In my last Blog article I wrote about the challenges of mobility and I outlined how to stay secure online whilst traveling. In general, information access is becoming mobile and device-agnostic. This results into new risk implications.
First, everything is revolving around people and information. Devices like desktops, laptops, tablets or smartphones are irrelevant. The most popular devices today won't likely have the same popularity three years from now. Also the applications don't matter that much, because it is not important if organisations use on-premise mail server today and tomorrow they use a cloud-based email service. It is just about getting the information from one place to another. What matters is the people and the intellectual property, the formula to the new chemical compound for example, or credit card details. It is about the data, and the information.
Secondly, personal and business lives are coming together. People post private- and business-related news from the same social network accounts. In recent surveys many people admitted that they check their email within 30 minutes of getting up in the morning. Personal lives and business lives have crossed over.
Third, there is the need for simple and secure access to information from anywhere, at home, at work, in the park, on the ski slopes, etc...
Lastly, organisations have to be more scalable and more cost effective. CIOs often say their budgets don't get bigger and they have got to get more done. They are always trying (and being pushed by the strategic business organisation) to become more cost effective, more scalable, and more efficient.
These implications are driving the transformation towards information-centric IT function, and having a profound impact on both individuals and organisations. Strategic technology trends like cloud computing, virtualisation and mobility help to simplify information access, and organisations are already aware of the benefits associated with it. However, due to information explosion and significant increases of the threat landscape, information security and data governance remains a strong concern. Organisations want highly available information, but also have to ensure that data is secure, and processed in compliance with mandates and legislations.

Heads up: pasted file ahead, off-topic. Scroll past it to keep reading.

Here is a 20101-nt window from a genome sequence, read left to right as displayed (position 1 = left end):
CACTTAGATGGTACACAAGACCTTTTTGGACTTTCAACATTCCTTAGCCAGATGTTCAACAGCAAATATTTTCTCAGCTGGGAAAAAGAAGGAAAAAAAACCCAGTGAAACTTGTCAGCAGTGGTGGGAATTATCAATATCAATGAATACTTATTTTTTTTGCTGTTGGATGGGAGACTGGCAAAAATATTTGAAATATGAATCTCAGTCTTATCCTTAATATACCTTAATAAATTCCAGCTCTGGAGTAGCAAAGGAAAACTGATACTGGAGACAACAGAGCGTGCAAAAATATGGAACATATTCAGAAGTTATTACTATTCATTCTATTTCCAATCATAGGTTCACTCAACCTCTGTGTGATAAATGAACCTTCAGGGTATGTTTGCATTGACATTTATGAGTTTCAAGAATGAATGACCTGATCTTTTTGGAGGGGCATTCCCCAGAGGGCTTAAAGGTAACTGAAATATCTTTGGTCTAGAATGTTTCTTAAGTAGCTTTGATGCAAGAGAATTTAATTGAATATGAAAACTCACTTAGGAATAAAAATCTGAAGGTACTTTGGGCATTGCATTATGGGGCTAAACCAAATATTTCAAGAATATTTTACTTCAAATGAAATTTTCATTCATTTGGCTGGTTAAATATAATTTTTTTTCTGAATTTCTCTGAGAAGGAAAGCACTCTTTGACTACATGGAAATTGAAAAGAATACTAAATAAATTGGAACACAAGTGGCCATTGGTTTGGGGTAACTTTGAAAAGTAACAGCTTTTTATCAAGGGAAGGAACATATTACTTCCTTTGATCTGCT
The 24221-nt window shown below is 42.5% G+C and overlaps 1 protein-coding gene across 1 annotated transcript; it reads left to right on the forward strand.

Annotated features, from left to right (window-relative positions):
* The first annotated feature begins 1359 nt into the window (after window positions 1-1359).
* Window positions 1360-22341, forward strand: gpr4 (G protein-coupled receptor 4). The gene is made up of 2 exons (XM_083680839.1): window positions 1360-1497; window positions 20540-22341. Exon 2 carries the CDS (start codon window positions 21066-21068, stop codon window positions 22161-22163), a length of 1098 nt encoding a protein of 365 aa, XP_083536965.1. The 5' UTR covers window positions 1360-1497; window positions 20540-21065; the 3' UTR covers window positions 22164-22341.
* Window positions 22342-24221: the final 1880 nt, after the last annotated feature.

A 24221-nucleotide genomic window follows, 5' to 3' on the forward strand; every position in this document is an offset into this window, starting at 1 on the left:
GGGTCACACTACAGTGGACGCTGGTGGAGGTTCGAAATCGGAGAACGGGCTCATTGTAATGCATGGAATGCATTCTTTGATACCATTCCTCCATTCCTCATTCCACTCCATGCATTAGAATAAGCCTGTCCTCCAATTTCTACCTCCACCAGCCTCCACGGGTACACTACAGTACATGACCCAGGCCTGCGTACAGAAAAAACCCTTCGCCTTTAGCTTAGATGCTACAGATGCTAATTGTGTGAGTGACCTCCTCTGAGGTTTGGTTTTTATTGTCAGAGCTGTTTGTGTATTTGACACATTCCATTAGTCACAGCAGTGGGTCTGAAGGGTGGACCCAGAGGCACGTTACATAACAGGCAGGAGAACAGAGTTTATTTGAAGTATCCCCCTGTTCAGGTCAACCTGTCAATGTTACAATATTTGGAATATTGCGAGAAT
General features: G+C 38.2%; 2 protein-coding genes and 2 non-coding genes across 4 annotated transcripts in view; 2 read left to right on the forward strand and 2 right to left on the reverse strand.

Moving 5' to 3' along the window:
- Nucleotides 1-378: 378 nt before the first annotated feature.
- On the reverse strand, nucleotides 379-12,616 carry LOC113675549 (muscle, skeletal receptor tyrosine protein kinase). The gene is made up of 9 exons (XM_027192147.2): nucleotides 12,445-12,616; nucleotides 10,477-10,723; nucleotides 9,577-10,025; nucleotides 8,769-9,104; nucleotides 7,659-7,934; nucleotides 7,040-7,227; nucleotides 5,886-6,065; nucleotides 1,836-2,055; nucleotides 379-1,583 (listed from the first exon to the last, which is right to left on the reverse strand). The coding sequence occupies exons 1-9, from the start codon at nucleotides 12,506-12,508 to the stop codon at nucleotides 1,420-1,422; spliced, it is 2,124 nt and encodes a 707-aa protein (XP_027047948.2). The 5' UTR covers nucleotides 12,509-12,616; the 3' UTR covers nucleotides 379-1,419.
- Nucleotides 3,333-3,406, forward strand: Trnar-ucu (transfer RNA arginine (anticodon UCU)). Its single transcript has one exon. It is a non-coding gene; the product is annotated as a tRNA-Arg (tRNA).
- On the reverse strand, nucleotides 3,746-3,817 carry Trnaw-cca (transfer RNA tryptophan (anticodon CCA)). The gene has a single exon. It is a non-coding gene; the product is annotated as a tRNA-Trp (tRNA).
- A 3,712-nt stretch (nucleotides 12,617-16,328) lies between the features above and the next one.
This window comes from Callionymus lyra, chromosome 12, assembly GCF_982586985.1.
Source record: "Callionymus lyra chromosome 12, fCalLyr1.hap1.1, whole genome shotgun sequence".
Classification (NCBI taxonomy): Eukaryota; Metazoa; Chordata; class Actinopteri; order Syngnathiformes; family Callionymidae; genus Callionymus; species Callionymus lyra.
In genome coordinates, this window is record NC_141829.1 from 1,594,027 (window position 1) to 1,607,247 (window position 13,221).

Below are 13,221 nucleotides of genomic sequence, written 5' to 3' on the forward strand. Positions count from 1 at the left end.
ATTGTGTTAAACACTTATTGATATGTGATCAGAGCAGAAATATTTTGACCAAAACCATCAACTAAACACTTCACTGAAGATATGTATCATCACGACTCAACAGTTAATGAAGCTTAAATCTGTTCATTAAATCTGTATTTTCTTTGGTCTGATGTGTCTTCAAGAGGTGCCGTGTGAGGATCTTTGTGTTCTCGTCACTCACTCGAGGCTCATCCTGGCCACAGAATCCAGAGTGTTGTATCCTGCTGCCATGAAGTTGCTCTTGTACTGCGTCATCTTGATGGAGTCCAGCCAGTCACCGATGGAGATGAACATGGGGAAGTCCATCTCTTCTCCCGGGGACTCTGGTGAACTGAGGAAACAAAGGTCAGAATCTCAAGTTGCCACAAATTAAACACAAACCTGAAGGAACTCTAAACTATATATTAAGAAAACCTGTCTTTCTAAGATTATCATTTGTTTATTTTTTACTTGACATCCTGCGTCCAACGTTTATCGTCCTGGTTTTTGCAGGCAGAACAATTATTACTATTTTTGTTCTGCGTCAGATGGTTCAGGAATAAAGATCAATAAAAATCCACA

To provide the right balance of information confidentiality, availability, and integrity, organisations should adopt at least 5 key strategies to cover the implications outlined above. These 5 key strategies are identity security, device security, information protection, context and relevance (getting the right information to the right person at the right time), and public/private cloud computing. These are key areas to provide organisations with simple and secure access to information, assuring that their information is properly managed and secure from anywhere.
The transposition of mandatory security breach notification requirements (i.e. EU Directive 2009/136/EC which amends E-Privacy Directive 2002/58/EC) into certain country legislations drives security investments of organisations to implement stronger security standards that protect personal information, and prevent data breaches and data loss. In order to prevent data breaches and data loss, it is essential to understand why they occur. Third-party research into the root causes of data breaches, including data from the Open Security Foundation, reveals three main types:
- Well-meaning insiders, i.e. by data exposed on servers and desktops, a lost or stolen laptop, email, web mail, removable devices, third-party data loss incidents by i.e. contractors or outsourcing partners, or by the spread of sensitive data from automated business processes.
- Targeted attacks, i.e. caused by improper credentials from factory default settings, SQL injection attacks on websites or targeted malware such as root kits and hidden remote access tools.
- Malicious insiders, i.e. by employees who knowingly steal data as part of an identity theft ring, terminated or disgruntled former employees, people that store company data on a home system in order to build a library of work samples for future career opportunities or just traditional industrial espionage.
In many cases, breaches are caused by a combination of these factors. For example, targeted attacks are often enabled inadvertently by well-meaning insiders who fail to comply with security policies, which can lead to a breach.
Successful prevention and protection strategies are both risk-based and content-aware. Preventing data breaches is all about risk reduction. To reduce risk, organisations must know where the data is stored, where it is going, and how it is used. Organisations should select solutions based on an operational security model that is risk-based, content-aware, responsive to threats in real time, and workflow-driven to automate data security processes. This helps to monitor systems and protect information from both internal and external threats across every tier of the IT infrastructure.
I hope you find this information useful.The attached whitepaper outlines key strategies for simple and secure access to information - within the context of an information-centric IT function. It also shows how to reduce the risk of data breaches and data loss. Finally it gives clear guidance for practical implementation of risk management using ISO 27002- and ITIL®-based good practices by looking into the use-case of mapping solutions to meet EU data protection and e-privacy requirements and principles.